Illustration: Sarah Grillo, Rebecca Zisser/Axios
No single shot in President Trump’s trade wars matters much. But the wild, simultaneous spraying of shots at a half dozen U.S. allies — unprecedented in modern America — is changing the balance of trade politics and power before our eyes.
President Trump didn't start a single trade war — he started at least four, all by choice:
- War 1: with China over our trade deficit and over China's trade practices.
- War 2: with Mexico and Canada over NAFTA.
- War 3: with our European allies and much of the rest of the world over steel and aluminum.
- War 4: with the World Trade Organization over its rules for policing trade disputes.
Why it matters: Trump is challenging the global order, and well-established alliances, more than any U.S. president in living memory. George W. Bush alienated Europe with the Iraq war, but that was a single issue. Trump is shaking the foundations and structures of the post-World War II order.
- The rupture also helps Vladimir Putin, who has long sought to split the West. "There is no evidence that Mr. Putin is dictating American policy," writes Susan Rice, President Obama's national security adviser. "But it’s hard to imagine how he could do much better, even if he were.”
The downside: China is charging into the vacuum left by Trump. Not only is Xi Jinping cutting deals with bruised U.S. allies, he’s benefiting from the fracture of the U.S.-Europe alliance that was created to keep China in check.
- The upside: China has exploited the U.S. by stealing technology and radically tilting the playing field to companies with ties to the Beijing government. So the possibility of more favorable terms for the U.S. remains.
Still, Trump's trade tirade has upended decades of trade norms:
- Relations with American allies such as Germany, France, Canada and Mexico are bad — and getting worse — largely over trade.
- The N.Y. Times' Peter Baker writes on today's front page: "In the 24 hours before heading to Quebec, Mr. Trump attacked Canada on Twitter six times for 'unfair' trade practices and threw in a few jabs at France and the European Union for good measure."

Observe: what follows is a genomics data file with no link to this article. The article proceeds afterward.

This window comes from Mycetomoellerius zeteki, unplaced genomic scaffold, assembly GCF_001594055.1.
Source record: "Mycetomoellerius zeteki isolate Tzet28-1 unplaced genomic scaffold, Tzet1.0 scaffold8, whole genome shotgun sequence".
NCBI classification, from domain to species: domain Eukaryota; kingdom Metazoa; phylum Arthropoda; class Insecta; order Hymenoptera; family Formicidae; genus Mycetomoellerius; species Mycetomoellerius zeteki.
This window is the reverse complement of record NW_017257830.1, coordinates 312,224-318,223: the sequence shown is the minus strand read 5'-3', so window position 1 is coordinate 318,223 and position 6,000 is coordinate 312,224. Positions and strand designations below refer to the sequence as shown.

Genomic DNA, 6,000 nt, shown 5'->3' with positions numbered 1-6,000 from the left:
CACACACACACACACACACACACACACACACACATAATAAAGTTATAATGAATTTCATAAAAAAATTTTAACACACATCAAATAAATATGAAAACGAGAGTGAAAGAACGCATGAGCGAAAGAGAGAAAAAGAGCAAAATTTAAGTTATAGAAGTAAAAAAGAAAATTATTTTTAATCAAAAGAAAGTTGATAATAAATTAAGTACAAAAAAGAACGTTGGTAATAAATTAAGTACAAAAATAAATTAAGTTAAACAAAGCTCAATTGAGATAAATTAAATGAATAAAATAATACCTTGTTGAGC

- Trump redefined a national security threat in a dangerous way by using that as the justification to impose tariffs on steel and aluminum and to threaten tariffs on imported cars. Republican lawmakers complain that he could alienate military allies and raise prices for U.S. consumers. It’s a precedent other nations could exploit.
- Germany, Japan and others who want to do business with America may find no other choice than to cozy up with the Chinese.
- This started with Trump bolting the Trans-Pacific Partnership, which promotes trade among the U.S. and 11 Pacific Rim nations (Asia and the Americas), and culminated this week with furious European leaders threatening more deals sans America.
Be smart: It's possible that all of these wars get resolved. But with each passing day, Trump seems less likely to bend and allies seem more likely to bolt alliance with America for deals with each other and China.
- How the globalists fought — and failed
- Why Trump lit the fire
- The WTO is in over its head in Trump's trade war
- China emerges as master dealmaker
- Cracking the U.S.'s massive trade deficits
- The winners and losers (mostly losers) in a U.S.–China trade war
- What the U.S. trades with other world powers
- Trump 101: one thing he really believes
- The industries at risk if Trump quits NAFTA
- U.S. allies uniting in opposition to Trump trade policies